Interleukin-28B polymorphisms are associated with histological recurrence and treatment response following liver transplantation in patients with hepatitis C virus infection†
Article first published online: 12 JAN 2011
Copyright © 2010 American Association for the Study of Liver Diseases
Volume 53, Issue 1, pages 317–324, January 2011
How to Cite
Charlton, M. R., Thompson, A., Veldt, B. J., Watt, K., Tillmann, H., Poterucha, J. J., Heimbach, J. K., Goldstein, D. and McHutchison, J. (2011), Interleukin-28B polymorphisms are associated with histological recurrence and treatment response following liver transplantation in patients with hepatitis C virus infection. Hepatology, 53: 317–324. doi: 10.1002/hep.24074
Potential conflict of interest: One of the authors, J.M., has a significant financial interest in IL28B genotyping. To manage this potential conflict of interest, J.M. (and the entire Duke team) was blinded to all posttransplant outcomes at the time of genotyping. Only after all genotyping was performed and the results disclosed to Mayo investigators were outcomes metrics disclosed to the Duke collaborators, including J.M. No one at Mayo has any financial interest in IL28B testing. Dr. McHutchison is employed by and receives grants from Merck/Schering-Plough. Dr. McHutchison receives grants from Roche and holds intellectual property rights IL28B patent with Labcorp. Dr. Goldstein receives grants from GSK Research and holds intellectual property rights IL28B patent with Labcorp.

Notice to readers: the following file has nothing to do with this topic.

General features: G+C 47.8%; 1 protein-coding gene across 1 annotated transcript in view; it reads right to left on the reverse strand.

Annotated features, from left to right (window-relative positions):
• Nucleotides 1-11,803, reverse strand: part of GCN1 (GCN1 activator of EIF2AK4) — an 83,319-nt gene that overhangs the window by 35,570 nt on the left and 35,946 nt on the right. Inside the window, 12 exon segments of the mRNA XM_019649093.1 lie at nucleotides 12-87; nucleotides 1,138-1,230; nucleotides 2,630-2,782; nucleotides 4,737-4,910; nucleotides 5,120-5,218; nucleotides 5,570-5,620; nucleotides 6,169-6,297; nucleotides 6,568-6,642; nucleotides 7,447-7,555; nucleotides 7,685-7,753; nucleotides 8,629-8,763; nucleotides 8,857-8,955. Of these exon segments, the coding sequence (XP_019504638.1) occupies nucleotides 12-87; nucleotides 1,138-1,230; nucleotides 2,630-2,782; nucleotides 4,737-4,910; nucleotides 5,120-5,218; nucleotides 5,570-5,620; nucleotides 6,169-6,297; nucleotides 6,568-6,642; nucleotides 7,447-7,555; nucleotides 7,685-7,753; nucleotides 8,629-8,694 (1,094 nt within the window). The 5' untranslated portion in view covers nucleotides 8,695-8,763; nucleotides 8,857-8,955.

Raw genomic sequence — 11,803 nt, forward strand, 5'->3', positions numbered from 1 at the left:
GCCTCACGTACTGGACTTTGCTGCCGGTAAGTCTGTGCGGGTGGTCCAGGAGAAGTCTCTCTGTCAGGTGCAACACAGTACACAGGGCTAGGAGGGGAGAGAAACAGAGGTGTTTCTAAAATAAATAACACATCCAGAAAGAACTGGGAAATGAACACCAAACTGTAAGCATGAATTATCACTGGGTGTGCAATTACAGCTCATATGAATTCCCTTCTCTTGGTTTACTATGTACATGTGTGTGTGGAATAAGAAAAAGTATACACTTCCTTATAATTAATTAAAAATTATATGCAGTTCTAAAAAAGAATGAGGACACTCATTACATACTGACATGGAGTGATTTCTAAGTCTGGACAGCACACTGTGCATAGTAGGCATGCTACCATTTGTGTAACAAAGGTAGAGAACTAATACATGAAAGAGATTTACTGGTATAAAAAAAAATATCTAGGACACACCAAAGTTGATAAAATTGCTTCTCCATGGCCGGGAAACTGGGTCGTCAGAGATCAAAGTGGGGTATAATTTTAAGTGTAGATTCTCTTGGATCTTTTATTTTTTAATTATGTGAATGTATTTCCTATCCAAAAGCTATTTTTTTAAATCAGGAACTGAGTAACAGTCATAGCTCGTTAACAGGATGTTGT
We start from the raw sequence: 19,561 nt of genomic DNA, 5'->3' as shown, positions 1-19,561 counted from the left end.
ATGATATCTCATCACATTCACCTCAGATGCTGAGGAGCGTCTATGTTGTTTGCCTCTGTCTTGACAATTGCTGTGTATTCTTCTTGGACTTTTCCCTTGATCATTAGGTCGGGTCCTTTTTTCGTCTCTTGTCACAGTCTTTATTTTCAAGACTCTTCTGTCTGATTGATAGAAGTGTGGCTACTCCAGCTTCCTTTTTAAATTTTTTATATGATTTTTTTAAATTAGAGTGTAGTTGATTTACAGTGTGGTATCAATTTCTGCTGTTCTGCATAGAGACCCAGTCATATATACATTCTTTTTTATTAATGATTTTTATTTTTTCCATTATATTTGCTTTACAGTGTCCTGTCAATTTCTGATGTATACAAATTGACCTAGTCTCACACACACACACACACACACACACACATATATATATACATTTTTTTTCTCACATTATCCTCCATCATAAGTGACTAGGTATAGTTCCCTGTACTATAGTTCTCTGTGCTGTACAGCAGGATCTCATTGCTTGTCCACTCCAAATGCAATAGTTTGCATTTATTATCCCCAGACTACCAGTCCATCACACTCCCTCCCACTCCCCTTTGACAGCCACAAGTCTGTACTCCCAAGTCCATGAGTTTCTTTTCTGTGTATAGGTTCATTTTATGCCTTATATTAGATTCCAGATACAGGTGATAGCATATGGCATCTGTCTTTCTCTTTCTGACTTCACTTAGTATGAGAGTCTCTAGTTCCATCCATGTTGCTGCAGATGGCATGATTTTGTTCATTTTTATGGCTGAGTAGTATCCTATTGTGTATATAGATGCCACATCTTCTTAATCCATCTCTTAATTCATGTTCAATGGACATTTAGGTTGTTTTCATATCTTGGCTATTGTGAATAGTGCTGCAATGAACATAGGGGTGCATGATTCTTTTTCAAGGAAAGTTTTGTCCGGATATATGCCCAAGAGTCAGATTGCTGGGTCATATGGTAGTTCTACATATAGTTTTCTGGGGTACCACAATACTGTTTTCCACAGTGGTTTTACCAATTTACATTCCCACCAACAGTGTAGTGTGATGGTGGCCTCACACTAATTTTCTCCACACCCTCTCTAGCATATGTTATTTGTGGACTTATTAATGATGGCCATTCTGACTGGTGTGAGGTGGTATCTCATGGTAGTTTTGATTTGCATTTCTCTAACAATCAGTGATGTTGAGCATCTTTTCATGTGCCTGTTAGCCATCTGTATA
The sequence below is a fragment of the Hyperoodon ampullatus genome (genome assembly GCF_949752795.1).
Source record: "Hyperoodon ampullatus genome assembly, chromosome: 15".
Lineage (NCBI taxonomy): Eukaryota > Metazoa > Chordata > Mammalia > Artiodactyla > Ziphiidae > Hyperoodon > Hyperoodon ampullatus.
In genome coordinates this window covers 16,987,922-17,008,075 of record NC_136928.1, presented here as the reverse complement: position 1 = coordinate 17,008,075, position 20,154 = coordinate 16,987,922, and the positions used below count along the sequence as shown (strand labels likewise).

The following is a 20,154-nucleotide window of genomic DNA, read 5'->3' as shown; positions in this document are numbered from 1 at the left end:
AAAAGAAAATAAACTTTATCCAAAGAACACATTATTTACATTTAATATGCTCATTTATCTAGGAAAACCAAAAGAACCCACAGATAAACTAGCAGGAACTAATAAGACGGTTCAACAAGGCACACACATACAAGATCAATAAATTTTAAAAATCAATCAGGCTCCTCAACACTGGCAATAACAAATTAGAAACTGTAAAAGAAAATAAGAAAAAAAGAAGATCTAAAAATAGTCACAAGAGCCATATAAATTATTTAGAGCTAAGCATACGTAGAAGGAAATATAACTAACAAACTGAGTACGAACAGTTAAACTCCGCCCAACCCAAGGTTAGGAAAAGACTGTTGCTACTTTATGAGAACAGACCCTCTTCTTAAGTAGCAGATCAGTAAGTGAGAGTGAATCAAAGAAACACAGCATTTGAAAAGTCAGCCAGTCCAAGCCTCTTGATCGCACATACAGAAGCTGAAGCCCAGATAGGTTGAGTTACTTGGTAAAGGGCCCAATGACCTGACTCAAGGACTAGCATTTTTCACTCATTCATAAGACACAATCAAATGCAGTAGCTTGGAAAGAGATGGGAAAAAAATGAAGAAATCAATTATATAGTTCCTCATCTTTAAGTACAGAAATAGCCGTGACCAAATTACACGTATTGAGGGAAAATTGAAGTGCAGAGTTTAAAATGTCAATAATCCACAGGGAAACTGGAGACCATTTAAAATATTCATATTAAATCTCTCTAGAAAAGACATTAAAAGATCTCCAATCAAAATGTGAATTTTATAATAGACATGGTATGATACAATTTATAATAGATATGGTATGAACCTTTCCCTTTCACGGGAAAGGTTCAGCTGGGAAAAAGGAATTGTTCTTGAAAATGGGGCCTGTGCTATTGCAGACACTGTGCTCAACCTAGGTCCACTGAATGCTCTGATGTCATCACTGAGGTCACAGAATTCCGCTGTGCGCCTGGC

- Issue published online: 12 JAN 2011
- Article first published online: 12 JAN 2011
- Accepted manuscript online: 12 NOV 2010 12:48PM EST
- Manuscript Accepted: 27 OCT 2010
- Manuscript Received: 23 JUL 2010
- This work has been supported by U.S. Public Health Service grant GCRC RR00585.
Polymorphism in the interleukin-28B (IL28B) gene region, encoding interferon (IFN)-λ3, is strongly predictive of response to antiviral treatment in the nontransplant setting. We sought to determine the prevalence and impact on clinical outcomes of donor and recipient IL28B genotypes among liver transplant recipients. The cohort study included 189 consecutive patients infected with hepatitis C virus (HCV) who underwent liver transplantation between January 1, 1995, and January 1, 2005, at the Mayo Clinic, Rochester, MN. Genotyping of the polymorphism rs12979860 was performed on DNA collected from all donors and recipients in the cohort. Sixty-five patients received IFN-based antiviral therapy. The CC IL28B variant was less common in the chronic HCV-infected recipients than in non-HCV donor livers (33% versus 47%, P = 0.03). IL28B recipient genotype was significantly predictive of fibrosis stage, with TT genotype being associated with more rapid fibrosis (Pearson chi-square P = 0.024 for the comparison G versus A). Donor and recipient IL28B genotype were independently associated with sustained virologic response (P < 0.005). The presence of IL28B CC variant in either the recipient (R) or donor (D) liver was associated with increased rate of sustained virologic response (D-non-CC/R-non-CC = 3/19 [16%] versus D-CC/R-non-CC = 11/22 [50%] versus D-non-CC/R-CC = 5/12 [42%] versus R-CC/D-CC = 6/7 [86%], P = 0.0095). IL28B genotype was not significantly associated with survival (overall/liver-related). Conclusion: Recipient IL28B TT genotype is associated with more severe histological recurrence of HCV. Recipient and donor liver IL28B genotype are strongly and independently associated with IFN-based treatment response in patients after orthotopic liver transplantation. The data suggest that CC donor livers might be preferentially allocated to patients with HCV infection. (Hepatology 2011;)